Not all mind maps are created equal. That is, not all of them follow the pattern that people think is the standard, where ideas are written down on a piece of paper in a sort of radiating pattern around one central word or concept.

This is indeed the first sort of map people create when they start their mapping training. It just isn’t the only kind. That radiating sort of pattern is called a spider map, and it is just one type of visual mind map among many.

Some mind maps are rather more linear, in fact. It’s not that they return the user to a linear mode of thinking; instead they take all the ideas that the person comes up with in their brainstorming and represents them in a way that shows how the ideas flow into or perhaps cause each other.

For example, a fishbone map is a central line leading to a final conclusion, with other lines angle into it on either side, in a fishbone pattern. Those are not always sequential, nor do they cause each other, so this type of map would picture them as branches that angle in toward a single line, which in turn leads to the event itself.

Other mind map cases might be those viewed as chains or circles. A chain might be just a series of loops, one after the other, showing events or causes that are connected to each other.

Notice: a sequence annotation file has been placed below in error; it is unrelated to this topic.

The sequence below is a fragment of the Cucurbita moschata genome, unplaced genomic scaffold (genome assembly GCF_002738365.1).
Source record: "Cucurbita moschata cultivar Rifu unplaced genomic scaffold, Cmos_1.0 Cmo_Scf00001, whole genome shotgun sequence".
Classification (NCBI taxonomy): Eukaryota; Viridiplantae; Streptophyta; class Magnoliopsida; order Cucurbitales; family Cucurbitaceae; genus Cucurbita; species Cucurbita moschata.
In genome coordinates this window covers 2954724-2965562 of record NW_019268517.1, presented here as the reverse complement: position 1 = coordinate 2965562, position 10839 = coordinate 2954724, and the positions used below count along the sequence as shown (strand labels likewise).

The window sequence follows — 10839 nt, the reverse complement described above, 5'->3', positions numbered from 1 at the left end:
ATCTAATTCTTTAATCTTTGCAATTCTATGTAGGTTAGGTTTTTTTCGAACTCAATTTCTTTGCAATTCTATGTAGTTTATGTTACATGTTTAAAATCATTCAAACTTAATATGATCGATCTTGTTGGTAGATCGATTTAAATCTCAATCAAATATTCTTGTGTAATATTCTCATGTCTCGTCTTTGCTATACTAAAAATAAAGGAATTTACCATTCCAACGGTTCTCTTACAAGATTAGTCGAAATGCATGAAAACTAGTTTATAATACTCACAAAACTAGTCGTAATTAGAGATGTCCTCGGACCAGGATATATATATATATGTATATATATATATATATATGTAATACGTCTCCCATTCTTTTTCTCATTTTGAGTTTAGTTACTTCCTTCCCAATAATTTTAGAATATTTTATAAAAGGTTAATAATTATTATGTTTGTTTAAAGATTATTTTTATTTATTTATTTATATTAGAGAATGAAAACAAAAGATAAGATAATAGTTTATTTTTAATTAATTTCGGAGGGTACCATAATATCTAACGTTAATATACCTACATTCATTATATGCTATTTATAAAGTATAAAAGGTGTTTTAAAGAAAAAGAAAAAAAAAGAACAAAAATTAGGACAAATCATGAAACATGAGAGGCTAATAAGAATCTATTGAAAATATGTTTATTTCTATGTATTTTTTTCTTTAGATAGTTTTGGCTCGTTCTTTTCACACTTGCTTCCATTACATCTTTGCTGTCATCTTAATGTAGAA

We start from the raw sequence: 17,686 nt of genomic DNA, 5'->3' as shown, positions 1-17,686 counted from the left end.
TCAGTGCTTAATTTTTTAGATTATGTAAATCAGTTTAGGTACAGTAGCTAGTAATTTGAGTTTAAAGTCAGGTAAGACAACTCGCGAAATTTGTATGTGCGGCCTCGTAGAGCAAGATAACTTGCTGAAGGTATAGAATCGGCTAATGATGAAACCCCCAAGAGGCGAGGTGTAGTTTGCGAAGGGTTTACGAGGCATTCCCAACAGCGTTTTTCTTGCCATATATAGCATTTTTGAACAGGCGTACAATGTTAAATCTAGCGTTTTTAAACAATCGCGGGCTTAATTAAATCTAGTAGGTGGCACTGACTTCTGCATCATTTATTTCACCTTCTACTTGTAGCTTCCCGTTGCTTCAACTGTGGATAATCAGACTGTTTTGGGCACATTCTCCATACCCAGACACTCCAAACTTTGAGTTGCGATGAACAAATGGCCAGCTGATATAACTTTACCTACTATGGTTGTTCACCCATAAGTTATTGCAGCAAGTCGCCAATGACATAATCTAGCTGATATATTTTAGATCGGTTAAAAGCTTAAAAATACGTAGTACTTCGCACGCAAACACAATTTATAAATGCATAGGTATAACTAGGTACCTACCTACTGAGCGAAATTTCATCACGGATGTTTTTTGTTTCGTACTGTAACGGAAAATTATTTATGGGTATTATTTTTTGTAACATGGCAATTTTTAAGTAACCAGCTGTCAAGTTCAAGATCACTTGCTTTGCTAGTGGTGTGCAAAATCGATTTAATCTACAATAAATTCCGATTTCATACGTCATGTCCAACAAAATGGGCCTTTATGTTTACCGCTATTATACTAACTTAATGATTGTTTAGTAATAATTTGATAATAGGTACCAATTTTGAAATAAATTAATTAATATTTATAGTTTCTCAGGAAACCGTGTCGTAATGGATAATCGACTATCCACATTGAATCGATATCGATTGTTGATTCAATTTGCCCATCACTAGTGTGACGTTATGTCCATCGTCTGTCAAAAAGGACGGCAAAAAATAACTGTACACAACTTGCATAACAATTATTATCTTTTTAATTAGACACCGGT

It might involve loops descending from each other in ever widening branches, like the roots of a tree, as a single event creates a cascade of repercussions. Another type of map displays itself as an actual circle, and would illustrate certain things that go in repeating cycles. These mind maps, especially the chains, can probably fall into the flow chart category as well.

Visual mapping allows people to find and illustrate relationships between all sorts of ideas. Whether you’re talking a spider map that encourages random brainstorming, a fishbone map that illustrates factors that contribute to an end result, or a flow chart that demonstrates a series of cause-and-effect chains, these many different kinds of concept maps rise to whatever the occasion demands.

After all, when using right-brain thinking and not being tied to the more rigid formats of the left brain, the results are bound to be creative and prolific.